While many healthcare providers need accredited continuing education (CE) to maintain licensure and certification, the impact of accredited CE extends far beyond these applications. Accredited continuing education can promote practice change, which improves patient outcomes and contributes to healthcare quality. Ensure your accredited continuing education promotes practice change:
- Understand what practice change is needed:
To promote practice change, educational planners should first seek to understand the needs of those who will be consuming the education. Successful accredited continuing education planning begins with a needs assessment that determines the gap between the current state (what healthcare providers are doing now) and the desired state (what they should be doing). The accredited CE is then designed to close this gap by facilitating the implementation of needed practice changes.
- Identify barriers to practice change during the Needs Assessment:
Implementation of practice change that improves patient care may be hindered by barriers such as time constraints, patient compliance issues, and lack of financial or organizational support. Accredited CE is more likely to successfully promote practice change when participants are provided with strategies to remove, overcome or address these barriers. During the Needs Assessment, accredited continuing education planners should evaluate the presence and potential impact of barriers. As possible, activity content should (1) acknowledge that barriers may impact efforts to initiate practice change; and (2) include strategies that address and/or overcome these barriers.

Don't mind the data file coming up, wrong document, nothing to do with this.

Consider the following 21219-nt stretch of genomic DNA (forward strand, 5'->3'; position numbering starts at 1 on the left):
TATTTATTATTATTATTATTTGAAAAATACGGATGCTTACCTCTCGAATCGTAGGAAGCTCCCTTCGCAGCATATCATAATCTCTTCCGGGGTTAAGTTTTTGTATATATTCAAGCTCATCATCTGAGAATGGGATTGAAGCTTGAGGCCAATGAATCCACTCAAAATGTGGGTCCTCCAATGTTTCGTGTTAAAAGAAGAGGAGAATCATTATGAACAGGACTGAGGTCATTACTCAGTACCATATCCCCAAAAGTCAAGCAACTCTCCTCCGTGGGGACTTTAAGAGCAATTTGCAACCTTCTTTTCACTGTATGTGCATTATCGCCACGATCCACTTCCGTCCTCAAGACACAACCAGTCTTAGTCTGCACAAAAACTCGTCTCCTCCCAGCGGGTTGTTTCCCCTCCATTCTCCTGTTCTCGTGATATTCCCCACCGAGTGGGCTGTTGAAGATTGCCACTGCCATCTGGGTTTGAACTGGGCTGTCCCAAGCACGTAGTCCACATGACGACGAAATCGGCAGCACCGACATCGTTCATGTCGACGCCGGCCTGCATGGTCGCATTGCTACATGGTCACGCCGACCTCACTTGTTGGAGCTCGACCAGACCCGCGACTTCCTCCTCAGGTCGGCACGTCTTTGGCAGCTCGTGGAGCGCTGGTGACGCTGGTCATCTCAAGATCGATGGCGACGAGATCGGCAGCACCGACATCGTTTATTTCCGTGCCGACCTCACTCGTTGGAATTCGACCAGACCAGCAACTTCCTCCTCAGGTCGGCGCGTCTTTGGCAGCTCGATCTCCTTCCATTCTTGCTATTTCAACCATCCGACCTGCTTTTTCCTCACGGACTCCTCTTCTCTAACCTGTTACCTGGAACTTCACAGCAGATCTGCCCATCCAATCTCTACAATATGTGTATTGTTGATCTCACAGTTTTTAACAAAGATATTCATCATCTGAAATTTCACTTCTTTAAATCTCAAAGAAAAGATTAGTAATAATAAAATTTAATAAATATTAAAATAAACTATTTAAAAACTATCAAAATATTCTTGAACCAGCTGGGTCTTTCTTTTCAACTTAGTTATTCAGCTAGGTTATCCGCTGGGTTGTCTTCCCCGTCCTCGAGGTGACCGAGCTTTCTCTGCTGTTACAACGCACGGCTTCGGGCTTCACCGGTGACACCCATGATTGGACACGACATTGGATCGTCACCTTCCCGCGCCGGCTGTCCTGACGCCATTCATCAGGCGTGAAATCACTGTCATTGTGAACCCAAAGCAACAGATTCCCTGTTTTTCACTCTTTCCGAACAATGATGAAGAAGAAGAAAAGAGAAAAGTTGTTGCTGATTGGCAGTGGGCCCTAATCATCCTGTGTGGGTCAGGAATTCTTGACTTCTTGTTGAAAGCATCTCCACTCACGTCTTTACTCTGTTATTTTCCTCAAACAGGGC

- Use non-education interventions:
Practice change requires not only acquisition of new knowledge and skills but also strategies and tools that can be used to put the newly acquired information into action. Non-education interventions are adjuncts, supplemental tools and handouts, that facilitate and/or enhance practice changes by linking the accredited continuing education activity material to the practice setting. These tools may include point of care resources, FAQ’s, posters, reference lists, action plans, wallet cards, fact sheets, abstracts and papers, clinical guidelines and recommendation summaries, treatment algorithms, and patient care materials. Use creativity to design and offer tools that make implementation of desired practice change easier for the healthcare provider. These tools may be in hardcopy or electronic format.
- Adopt an interprofessional focus:
Patient safety and outcome are highly dependent upon the entire healthcare team delivering care. Accredited CE is increasingly focused on educating the healthcare team, emphasizing team member roles and responsibilities, ethics and values, interprofessional communication, and teamwork. Educating the team together facilitates efficient and effective patient care that contributes to improved patient outcomes and healthcare quality. Practice change is easier when multiple members of the team are working together to make the same change.
- Encourage participants to commitment to practice change:
Once a healthcare provider completes an accredited continuing education activity, they resume their busy schedules and may not take the time to consider how they can (and should) apply the knowledge and competencies gained to affect practice change. Simply asking the participant to commit to practice change at the end of the activity is an effective way to facilitate actual practice change – and data shows that self-reported intent to change practice correlates to actual change in practice. A simple post-activity survey asking the learner if they have implemented a change reinforces both the knowledge gained and the application to practice. It can also provide you with insight if unanticipated barriers prevented the learner from implementing change.
Deborah C. Clark, Ph. D.
VP, Professional Development
AKH Inc., Advancing Knowledge in Healthcare
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